" This is where I think the early christians let their imaginations run wild. We are in the midst of discussion about high priests thanks to Josephus. Without being a Greek scholar I do know that "Jesus" is a latinized reading of the Greek Iesous which was in turn taken from the Hebrew Y'shua, and "James" was derived from the Hebrew "Yakov." Both were exceedingly common names in the first century and in Chapter #5 preceding, Josephus tells us how "James" and "Simon" sons of Judas had been crucified by Philo's relative, Tiberius Alexander. Yet no one ever tries to confuse this "James" with Jesus' supposed brother. But, I digress.
In addition to the names we have to consider that the Greek word "Christos" is a translation into Greek of the Hebrew word Mosiach meaning "the annointed" or "annointed one." But in Jewish circles who was "annointed?" Answer: The high priest and the king. So almost everyone that Josephus is talking about in this entire paragraph....except the deceased Festus and the absent Albinus...are "christoses." I submit that only christian arrogance would allow someone reading this to automatically assume that the "christos" being referred to is "their Jesus". What it says in plain "Greek" is that "James" the brother of Jesus who was called Christ but in the context of the entire passage it would mean that Jesus was a high priest, too....along with almost everyone else. Especially since at the end we find Jesus, son of Damneus being named high priest....and therefore a "christos."
This example of an Ancient Greek inscription shows that not only are there no capitals...or more correctly there are only capitals...there is no punctuation and no spaces between words.
Can we forgive some unknown Christian scribe for coming across the word "christos" in Josephus' writing and thinking, in his own mind that it meant "Christ?" We probably should. People tend to see what they wish to see.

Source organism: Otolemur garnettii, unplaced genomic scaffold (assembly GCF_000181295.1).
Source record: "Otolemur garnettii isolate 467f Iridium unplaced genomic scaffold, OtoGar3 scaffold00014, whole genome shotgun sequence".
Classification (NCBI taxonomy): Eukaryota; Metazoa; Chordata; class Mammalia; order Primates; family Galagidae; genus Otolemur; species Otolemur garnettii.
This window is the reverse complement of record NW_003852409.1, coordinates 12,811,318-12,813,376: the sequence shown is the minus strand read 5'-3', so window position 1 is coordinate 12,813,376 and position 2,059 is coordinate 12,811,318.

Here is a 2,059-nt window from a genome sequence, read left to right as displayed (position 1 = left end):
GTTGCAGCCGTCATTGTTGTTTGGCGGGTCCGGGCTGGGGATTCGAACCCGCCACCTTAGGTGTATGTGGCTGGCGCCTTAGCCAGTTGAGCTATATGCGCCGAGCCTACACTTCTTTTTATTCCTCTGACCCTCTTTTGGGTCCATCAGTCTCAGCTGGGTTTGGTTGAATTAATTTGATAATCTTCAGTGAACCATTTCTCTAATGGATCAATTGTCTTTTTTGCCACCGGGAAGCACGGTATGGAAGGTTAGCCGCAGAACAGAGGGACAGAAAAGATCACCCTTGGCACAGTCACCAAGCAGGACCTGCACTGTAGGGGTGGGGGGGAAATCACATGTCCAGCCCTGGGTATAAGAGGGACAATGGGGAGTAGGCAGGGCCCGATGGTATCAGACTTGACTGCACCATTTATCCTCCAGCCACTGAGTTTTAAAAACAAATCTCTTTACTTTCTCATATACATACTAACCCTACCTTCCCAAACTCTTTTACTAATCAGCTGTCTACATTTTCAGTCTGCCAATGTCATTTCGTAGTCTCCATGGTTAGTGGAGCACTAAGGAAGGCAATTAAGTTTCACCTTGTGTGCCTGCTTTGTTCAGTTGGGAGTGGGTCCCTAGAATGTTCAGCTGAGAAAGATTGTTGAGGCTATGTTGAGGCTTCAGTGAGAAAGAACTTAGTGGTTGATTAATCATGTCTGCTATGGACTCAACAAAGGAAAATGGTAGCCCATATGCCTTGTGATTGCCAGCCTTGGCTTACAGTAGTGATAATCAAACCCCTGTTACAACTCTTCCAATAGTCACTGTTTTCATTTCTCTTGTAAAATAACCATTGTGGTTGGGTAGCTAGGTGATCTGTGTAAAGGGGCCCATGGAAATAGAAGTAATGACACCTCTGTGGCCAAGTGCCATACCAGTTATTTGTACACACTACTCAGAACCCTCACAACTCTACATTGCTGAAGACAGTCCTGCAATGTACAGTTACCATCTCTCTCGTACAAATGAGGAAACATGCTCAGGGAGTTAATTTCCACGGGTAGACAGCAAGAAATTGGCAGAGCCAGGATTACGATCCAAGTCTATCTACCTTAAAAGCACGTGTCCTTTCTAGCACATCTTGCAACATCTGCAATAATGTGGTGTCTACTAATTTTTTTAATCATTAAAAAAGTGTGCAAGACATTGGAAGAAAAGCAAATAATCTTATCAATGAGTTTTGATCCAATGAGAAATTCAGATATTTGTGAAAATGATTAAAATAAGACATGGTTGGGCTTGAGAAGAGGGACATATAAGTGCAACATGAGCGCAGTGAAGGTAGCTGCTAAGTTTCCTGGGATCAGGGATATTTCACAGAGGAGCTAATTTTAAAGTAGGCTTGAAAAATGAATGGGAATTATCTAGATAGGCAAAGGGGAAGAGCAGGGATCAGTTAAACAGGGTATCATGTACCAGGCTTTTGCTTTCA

Finally, "he delivered them to be stoned" Note that Josephus never actually says that any of them WERE stoned. Josephus is rarely squeamish about reporting bloodshed.
#7 So here we are in Jerusalem and other citizens who could equally be pissed about "James" being arrested or "James" being stoned...if he were stoned... send delegations to Albinus...still some distance away and the KING who is sitting right in Jerusalem! Moreover,
#8, Albinus sends a "nasty letter" and Herod Agrippa removes Ananus from the high priesthood and promotes yet another Jesus (son of Damneus) to be high priest...(christos.)
Just a gut feeling here that 4th century christian writers, suddenly seeking evidence for the existence of their jesus latched onto anything that remotely helped their case. But if you take the words in the context of which they are written there really seems to be a lot less here than the christian apologists claim. We have a man named "James" with a brother named Jesus who seems to have been a high priest accused of unspecified crimes who was arrested and, perhaps, although it doesn't actually say it, executed by stoning. I don't see anything in there that suggests that "James" was running another church.
Something is wrong here. War, disease, death, destruction, hunger, filth, poverty, torture, crime, corruption, and the Ice Capades. Something is definitely wrong. This is not good work. If this is the best God can do, I am not impressed.
-- George Carlin